Dwight Peterson 7 months ago
We do not owe any money on the farm, which was inherited from my wife’s parents. It was appraised at her mother’s death and the price reflects the amount we are asking. One buyer wants to pay the amount in full and the other buyer would pay $200,000 down and make payments for 15 years. (we think this is how we would like to proceed with us collecting the interest.) Our tax man says there will not be any tax issue either way other than reporting the interest income if we finance. Which of these two forms of payment would be best? We are unsure of the best reinvestment of the monies if we finance.1 Reply
Dock David TreeceModerator7 months ago
Thank you for your question. That sounds very exciting – we hope it works out for you!
In your situation, there are a number of things that you should consider when deciding which offer is better for you. In most cases, it’s better to get cash upfront if that’s an option. For one thing, you may be able to invest your sales proceeds and earn a higher return than the interest the buyer would pay. Another big consideration is that if you provide seller financing and your buyer defaults, you’ll have to go through a lengthy foreclosure process to take the property back. That can be a nightmare.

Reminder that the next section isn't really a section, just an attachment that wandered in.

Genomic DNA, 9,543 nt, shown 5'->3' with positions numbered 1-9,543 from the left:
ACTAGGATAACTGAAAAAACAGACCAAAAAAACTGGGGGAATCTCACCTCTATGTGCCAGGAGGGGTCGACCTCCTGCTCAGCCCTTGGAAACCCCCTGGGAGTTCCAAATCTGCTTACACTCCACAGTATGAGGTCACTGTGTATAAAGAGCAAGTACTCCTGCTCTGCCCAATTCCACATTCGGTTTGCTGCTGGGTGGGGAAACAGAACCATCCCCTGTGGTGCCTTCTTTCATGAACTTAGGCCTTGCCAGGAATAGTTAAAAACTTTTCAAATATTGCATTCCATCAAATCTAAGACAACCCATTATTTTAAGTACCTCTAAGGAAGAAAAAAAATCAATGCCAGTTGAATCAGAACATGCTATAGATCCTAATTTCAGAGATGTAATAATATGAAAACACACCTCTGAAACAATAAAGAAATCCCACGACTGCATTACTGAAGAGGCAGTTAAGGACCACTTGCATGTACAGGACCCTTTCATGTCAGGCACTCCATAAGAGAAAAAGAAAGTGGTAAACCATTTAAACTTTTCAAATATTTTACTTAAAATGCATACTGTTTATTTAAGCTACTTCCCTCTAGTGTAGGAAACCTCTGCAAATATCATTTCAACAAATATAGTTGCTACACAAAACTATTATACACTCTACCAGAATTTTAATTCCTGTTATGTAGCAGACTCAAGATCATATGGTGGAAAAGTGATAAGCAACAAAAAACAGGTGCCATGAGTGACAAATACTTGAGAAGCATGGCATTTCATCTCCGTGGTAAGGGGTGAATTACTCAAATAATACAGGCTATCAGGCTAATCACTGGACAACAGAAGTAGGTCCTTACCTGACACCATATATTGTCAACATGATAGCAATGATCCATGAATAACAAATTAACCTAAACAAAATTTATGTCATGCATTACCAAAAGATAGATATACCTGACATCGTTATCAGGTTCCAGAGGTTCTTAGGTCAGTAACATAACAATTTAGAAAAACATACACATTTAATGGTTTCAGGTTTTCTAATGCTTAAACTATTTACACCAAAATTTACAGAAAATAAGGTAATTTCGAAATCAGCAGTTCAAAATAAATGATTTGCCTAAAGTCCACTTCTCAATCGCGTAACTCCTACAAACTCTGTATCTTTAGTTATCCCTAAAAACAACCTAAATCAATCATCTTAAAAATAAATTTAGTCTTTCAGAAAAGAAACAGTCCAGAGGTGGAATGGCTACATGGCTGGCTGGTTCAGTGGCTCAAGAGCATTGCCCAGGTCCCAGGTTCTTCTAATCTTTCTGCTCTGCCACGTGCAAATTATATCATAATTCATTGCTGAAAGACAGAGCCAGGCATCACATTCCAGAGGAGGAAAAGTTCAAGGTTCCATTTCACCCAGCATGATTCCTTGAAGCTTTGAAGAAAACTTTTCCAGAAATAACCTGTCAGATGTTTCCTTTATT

However, if you know and trust your buyers and are confident that they’re paying an interest rate that would be hard to match with investments, then seller-financing may be the way to go. Another idea would be if you’re structuring the sale as a lease-purchase – where the title of the property wouldn’t transfer until AFTER the buyers have made all their payments (this would eliminate your risk of ever having to foreclose), that may also offer advantages.
We actually have a great article on Owner Financing that applies to the sale of either businesses or property. There’s a great pro-con section at the end that may help you further.
Best of luck!
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